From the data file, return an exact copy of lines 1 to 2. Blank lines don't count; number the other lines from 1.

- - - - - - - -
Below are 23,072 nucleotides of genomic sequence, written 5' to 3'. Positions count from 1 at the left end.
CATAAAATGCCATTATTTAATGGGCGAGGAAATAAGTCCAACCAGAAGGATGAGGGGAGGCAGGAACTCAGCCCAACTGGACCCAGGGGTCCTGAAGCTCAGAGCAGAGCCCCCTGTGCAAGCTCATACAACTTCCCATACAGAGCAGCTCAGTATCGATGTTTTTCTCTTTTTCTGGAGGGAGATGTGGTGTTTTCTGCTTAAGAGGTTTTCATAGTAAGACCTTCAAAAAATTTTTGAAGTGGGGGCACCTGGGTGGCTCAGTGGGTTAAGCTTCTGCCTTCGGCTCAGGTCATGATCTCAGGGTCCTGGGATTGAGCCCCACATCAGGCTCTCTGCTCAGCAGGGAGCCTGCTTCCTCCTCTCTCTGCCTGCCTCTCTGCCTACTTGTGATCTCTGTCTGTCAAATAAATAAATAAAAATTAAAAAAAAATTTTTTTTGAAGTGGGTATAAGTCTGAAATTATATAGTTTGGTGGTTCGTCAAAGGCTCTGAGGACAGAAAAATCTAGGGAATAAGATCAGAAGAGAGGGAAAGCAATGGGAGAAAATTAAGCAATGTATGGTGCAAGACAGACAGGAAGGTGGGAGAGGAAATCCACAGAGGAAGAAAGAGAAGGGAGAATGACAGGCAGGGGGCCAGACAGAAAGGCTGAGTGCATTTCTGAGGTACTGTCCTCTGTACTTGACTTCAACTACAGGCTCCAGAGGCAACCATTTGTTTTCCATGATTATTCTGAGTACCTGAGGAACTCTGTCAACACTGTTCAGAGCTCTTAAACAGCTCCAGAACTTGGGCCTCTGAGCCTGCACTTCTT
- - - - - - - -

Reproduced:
Below are 23,072 nucleotides of genomic sequence, written 5' to 3'. Positions count from 1 at the left end.
CATAAAATGCCATTATTTAATGGGCGAGGAAATAAGTCCAACCAGAAGGATGAGGGGAGGCAGGAACTCAGCCCAACTGGACCCAGGGGTCCTGAAGCTCAGAGCAGAGCCCCCTGTGCAAGCTCATACAACTTCCCATACAGAGCAGCTCAGTATCGATGTTTTTCTCTTTTTCTGGAGGGAGATGTGGTGTTTTCTGCTTAAGAGGTTTTCATAGTAAGACCTTCAAAAAATTTTTGAAGTGGGGGCACCTGGGTGGCTCAGTGGGTTAAGCTTCTGCCTTCGGCTCAGGTCATGATCTCAGGGTCCTGGGATTGAGCCCCACATCAGGCTCTCTGCTCAGCAGGGAGCCTGCTTCCTCCTCTCTCTGCCTGCCTCTCTGCCTACTTGTGATCTCTGTCTGTCAAATAAATAAATAAAAATTAAAAAAAAATTTTTTTTGAAGTGGGTATAAGTCTGAAATTATATAGTTTGGTGGTTCGTCAAAGGCTCTGAGGACAGAAAAATCTAGGGAATAAGATCAGAAGAGAGGGAAAGCAATGGGAGAAAATTAAGCAATGTATGGTGCAAGACAGACAGGAAGGTGGGAGAGGAAATCCACAGAGGAAGAAAGAGAAGGGAGAATGACAGGCAGGGGGCCAGACAGAAAGGCTGAGTGCATTTCTGAGGTACTGTCCTCTGTACTTGACTTCAACTACAGGCTCCAGAGGCAACCATTTGTTTTCCATGATTATTCTGAGTACCTGAGGAACTCTGTCAACACTGTTCAGAGCTCTTAAACAGCTCCAGAACTTGGGCCTCTGAGCCTGCACTTCTT